Sunday, September 24, 2017

bell hooks ~

"Silence is present everywhere under patriarchy, though it requires
different silences from men than from women. You can imagine
the policing of gender as the creation of reciprocal silences, and
you can begin to recognize male silence as a tradeoff for power and
membership. No one ever put it better than bell hooks, who said:

The first act of violence that patriarchy demands of males is not
violence toward women. Instead patriarchy demands of all males
that they engage in acts of psychic self-mutilation, that they kill
off the emotional parts of themselves. If an individual is not suc-
cessful in emotionally crippling himself, he can count on part-
icular  men to enact rituals of power that will assault his self-esteem.

That is, patriarchy requires that men silence themselves first (and
perhaps it's worth noting again that, though patriarchy is a system
that privileges men and masculinity, many women are complicit in it,
some men rebel against it, and some people are undoing the rules of
gender that props it up). This means learning not only to be silent to
others but also to themselves, about aspects of their inner life and self.

Reading hook's passage, I was chilled, as though I suddenly
understood that this is the plot of a horror movie or a zombie
movie. The deadened seek out the living to exterminate feeling,
either by making their targets join them in numbness or by intim-
idating or assaulting them into silence. In the landscape of silence,
the three realms might be silence imposed from within; silence
imposed from without; and silence that exists around what has not
yet been named, reorganized, described, or admitted. But they are
not distinct; they feed each other; and what is unsayable becomes
unknowable and vice versa, until something breaks."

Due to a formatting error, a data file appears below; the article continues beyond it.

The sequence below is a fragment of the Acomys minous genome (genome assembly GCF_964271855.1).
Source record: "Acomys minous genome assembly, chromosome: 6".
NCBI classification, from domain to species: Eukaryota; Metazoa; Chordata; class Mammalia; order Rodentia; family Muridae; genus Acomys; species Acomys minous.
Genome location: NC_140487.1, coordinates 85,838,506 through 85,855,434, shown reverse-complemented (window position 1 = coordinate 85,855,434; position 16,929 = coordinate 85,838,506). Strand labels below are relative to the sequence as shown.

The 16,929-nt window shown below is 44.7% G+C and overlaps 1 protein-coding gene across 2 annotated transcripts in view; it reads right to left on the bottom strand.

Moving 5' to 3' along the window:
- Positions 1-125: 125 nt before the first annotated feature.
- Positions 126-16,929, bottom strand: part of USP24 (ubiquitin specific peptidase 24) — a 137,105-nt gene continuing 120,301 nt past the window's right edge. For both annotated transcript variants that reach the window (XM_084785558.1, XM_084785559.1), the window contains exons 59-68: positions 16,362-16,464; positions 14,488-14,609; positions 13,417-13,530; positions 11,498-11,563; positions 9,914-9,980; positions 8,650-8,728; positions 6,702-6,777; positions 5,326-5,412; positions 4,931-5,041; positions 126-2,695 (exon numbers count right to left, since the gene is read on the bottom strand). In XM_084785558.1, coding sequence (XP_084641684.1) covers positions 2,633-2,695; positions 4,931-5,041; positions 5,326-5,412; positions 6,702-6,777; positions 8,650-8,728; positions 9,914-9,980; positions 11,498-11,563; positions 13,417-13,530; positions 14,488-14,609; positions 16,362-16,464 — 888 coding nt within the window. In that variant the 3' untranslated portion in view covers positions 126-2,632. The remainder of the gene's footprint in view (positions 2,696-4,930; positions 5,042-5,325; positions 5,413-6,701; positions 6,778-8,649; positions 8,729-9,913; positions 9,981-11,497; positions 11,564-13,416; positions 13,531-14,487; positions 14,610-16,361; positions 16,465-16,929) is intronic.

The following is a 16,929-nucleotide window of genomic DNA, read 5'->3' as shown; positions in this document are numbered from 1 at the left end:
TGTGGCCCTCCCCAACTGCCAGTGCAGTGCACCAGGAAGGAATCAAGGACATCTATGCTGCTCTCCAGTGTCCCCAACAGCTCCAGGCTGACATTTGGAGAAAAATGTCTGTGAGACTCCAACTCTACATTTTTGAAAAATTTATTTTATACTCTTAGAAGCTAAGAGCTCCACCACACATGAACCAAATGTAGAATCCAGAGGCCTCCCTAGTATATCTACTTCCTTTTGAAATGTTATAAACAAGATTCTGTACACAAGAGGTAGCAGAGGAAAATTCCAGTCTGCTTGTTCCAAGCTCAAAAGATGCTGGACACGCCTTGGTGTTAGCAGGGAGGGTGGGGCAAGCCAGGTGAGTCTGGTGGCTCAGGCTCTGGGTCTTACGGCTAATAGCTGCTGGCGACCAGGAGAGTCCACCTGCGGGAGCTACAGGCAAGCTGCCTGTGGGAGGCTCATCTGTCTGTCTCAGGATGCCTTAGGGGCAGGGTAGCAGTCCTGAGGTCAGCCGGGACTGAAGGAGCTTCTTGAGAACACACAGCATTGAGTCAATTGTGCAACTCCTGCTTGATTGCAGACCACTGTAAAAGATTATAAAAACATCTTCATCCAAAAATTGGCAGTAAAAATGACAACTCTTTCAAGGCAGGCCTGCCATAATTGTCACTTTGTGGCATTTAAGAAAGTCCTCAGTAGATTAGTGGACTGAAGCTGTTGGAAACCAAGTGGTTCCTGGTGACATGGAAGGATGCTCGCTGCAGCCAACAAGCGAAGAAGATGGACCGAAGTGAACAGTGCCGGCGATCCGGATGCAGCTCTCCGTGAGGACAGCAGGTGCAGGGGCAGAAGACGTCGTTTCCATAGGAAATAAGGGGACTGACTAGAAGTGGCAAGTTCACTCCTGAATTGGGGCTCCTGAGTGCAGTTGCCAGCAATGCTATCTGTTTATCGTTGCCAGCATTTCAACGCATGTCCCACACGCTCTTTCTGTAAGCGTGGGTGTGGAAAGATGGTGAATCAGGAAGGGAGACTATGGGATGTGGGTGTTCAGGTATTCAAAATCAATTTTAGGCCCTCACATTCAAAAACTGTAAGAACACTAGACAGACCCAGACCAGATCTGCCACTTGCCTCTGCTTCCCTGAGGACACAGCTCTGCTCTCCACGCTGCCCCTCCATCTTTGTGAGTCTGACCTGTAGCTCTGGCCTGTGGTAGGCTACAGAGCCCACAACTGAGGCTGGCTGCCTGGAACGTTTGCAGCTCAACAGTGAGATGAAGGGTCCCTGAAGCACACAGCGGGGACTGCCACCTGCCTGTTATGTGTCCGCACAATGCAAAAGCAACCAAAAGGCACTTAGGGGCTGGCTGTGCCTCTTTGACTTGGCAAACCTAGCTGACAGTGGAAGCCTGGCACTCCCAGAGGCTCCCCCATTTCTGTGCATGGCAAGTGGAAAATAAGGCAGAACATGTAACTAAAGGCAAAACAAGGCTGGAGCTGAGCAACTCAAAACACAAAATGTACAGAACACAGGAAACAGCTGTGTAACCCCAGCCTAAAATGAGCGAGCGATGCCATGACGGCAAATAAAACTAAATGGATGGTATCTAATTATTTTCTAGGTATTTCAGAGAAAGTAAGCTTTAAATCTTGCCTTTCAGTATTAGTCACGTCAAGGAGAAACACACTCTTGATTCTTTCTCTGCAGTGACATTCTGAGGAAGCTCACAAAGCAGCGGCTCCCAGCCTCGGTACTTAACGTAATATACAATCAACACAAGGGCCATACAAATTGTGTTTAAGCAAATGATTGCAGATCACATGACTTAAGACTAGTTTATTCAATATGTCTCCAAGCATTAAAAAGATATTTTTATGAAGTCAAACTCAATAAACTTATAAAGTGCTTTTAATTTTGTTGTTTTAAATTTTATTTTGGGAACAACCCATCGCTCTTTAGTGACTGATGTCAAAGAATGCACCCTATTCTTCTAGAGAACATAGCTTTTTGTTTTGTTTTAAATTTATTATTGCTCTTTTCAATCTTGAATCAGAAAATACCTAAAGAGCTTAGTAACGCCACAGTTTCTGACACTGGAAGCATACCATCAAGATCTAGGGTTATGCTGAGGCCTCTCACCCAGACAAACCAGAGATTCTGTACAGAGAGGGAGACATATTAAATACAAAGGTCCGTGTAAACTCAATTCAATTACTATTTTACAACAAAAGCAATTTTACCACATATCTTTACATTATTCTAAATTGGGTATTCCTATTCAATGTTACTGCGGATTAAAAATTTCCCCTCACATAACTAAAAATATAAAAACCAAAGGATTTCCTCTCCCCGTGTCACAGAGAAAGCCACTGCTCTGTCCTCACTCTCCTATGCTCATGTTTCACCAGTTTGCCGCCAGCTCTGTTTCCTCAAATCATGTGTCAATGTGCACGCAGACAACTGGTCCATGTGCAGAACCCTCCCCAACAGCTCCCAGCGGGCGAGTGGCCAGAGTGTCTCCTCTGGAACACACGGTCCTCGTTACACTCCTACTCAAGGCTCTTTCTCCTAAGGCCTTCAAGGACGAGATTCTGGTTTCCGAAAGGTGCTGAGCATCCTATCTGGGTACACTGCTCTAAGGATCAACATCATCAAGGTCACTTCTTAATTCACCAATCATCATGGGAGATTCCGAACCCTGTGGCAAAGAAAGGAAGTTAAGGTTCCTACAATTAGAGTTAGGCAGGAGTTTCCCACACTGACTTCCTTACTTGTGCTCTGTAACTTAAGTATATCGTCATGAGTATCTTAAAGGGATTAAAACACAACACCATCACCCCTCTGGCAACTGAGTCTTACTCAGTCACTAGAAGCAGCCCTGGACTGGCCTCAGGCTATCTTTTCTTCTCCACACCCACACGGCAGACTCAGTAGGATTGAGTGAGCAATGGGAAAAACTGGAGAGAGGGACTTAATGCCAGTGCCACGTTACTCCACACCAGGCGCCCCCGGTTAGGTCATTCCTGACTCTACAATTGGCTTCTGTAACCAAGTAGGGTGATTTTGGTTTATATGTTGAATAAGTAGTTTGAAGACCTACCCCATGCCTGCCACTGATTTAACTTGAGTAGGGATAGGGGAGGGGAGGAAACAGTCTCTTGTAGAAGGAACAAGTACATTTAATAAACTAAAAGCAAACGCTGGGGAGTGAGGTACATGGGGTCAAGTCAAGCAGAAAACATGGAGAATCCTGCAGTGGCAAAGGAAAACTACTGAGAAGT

— Rebecca Solnit

(Happy Birthday bell hooks, 25 September 1952)

Friday, September 22, 2017


The Prayer Book

For years I've wanted to write a prayer book.

Why? Because I've learned

that the solid hangs upon nothingness.

Because I've found that the sentence is a kind of petition.

And because I've found that in all that I've said

in all that I've said I've said only thank you.

So, little by little,

                       in fact I've written that book

and today it weighs some two hundred pounds

and soon it will celebrate its fiftieth birthday

and yesterday I bought it shoes.

Aharon Shabtai (translated by Peter Cole)

Kharja / Closure

 "Oh, I'll

love you alright;


   long as you

manage to bend

   both of my


back to the

   thin silver

earrings you gave me."

(Anonymous, Mozarabic, 12th century
 translate by Peter Cole)

Palestine: A Sestina

Hackles are raised at the mere mention of Palestine,
let alone  The Question of — who owns the pain?
Often it seems the real victims here are the hills —
those pulsing ridges, whose folds are tender fuzz of green
kill with softness. On earth, it's true, we're only guests,
but people live in places, and stake out claims to land.

From Moab Moses saw, long ago — a land
far off, and once I stood there facing Palestine
with Hassan, whose family lives in Amman. (We were his guests
at the Wahdat refugee camp.) Wonder shot with pain
came into his eyes as he gazed across the green
valley between Nebo and Lydda beyond the hills.

Help would come, says the Psalmist, from one of those hills,
though scholars still don't know for certain whether the land